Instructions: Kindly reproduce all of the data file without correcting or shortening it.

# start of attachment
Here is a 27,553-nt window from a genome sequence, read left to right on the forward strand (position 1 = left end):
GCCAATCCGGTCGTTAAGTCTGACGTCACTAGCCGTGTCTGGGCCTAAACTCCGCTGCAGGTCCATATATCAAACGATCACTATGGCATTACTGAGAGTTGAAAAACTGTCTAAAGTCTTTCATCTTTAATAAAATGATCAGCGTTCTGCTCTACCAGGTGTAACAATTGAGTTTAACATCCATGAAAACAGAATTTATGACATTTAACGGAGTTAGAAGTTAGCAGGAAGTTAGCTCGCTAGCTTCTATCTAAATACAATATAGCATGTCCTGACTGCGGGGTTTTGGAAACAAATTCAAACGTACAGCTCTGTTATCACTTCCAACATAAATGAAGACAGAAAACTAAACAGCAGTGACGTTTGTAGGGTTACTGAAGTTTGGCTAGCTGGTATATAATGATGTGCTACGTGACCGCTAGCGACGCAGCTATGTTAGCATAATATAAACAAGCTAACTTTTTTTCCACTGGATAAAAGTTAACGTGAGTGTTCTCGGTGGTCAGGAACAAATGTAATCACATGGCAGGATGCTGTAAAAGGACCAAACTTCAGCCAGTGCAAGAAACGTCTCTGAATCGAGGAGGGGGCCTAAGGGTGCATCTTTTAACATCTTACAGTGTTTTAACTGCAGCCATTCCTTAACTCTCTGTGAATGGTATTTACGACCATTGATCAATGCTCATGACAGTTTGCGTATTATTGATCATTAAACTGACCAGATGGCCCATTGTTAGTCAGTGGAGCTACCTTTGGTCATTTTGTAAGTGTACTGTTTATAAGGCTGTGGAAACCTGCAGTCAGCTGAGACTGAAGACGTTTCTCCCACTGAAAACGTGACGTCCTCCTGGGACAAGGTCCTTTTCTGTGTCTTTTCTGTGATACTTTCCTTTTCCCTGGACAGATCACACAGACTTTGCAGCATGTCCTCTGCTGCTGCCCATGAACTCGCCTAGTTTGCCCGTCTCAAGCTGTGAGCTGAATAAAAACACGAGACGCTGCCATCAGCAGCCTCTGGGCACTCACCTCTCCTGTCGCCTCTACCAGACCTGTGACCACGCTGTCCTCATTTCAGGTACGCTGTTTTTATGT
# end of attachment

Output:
Here is a 27,553-nt window from a genome sequence, read left to right on the forward strand (position 1 = left end):
GCCAATCCGGTCGTTAAGTCTGACGTCACTAGCCGTGTCTGGGCCTAAACTCCGCTGCAGGTCCATATATCAAACGATCACTATGGCATTACTGAGAGTTGAAAAACTGTCTAAAGTCTTTCATCTTTAATAAAATGATCAGCGTTCTGCTCTACCAGGTGTAACAATTGAGTTTAACATCCATGAAAACAGAATTTATGACATTTAACGGAGTTAGAAGTTAGCAGGAAGTTAGCTCGCTAGCTTCTATCTAAATACAATATAGCATGTCCTGACTGCGGGGTTTTGGAAACAAATTCAAACGTACAGCTCTGTTATCACTTCCAACATAAATGAAGACAGAAAACTAAACAGCAGTGACGTTTGTAGGGTTACTGAAGTTTGGCTAGCTGGTATATAATGATGTGCTACGTGACCGCTAGCGACGCAGCTATGTTAGCATAATATAAACAAGCTAACTTTTTTTCCACTGGATAAAAGTTAACGTGAGTGTTCTCGGTGGTCAGGAACAAATGTAATCACATGGCAGGATGCTGTAAAAGGACCAAACTTCAGCCAGTGCAAGAAACGTCTCTGAATCGAGGAGGGGGCCTAAGGGTGCATCTTTTAACATCTTACAGTGTTTTAACTGCAGCCATTCCTTAACTCTCTGTGAATGGTATTTACGACCATTGATCAATGCTCATGACAGTTTGCGTATTATTGATCATTAAACTGACCAGATGGCCCATTGTTAGTCAGTGGAGCTACCTTTGGTCATTTTGTAAGTGTACTGTTTATAAGGCTGTGGAAACCTGCAGTCAGCTGAGACTGAAGACGTTTCTCCCACTGAAAACGTGACGTCCTCCTGGGACAAGGTCCTTTTCTGTGTCTTTTCTGTGATACTTTCCTTTTCCCTGGACAGATCACACAGACTTTGCAGCATGTCCTCTGCTGCTGCCCATGAACTCGCCTAGTTTGCCCGTCTCAAGCTGTGAGCTGAATAAAAACACGAGACGCTGCCATCAGCAGCCTCTGGGCACTCACCTCTCCTGTCGCCTCTACCAGACCTGTGACCACGCTGTCCTCATTTCAGGTACGCTGTTTTTATGT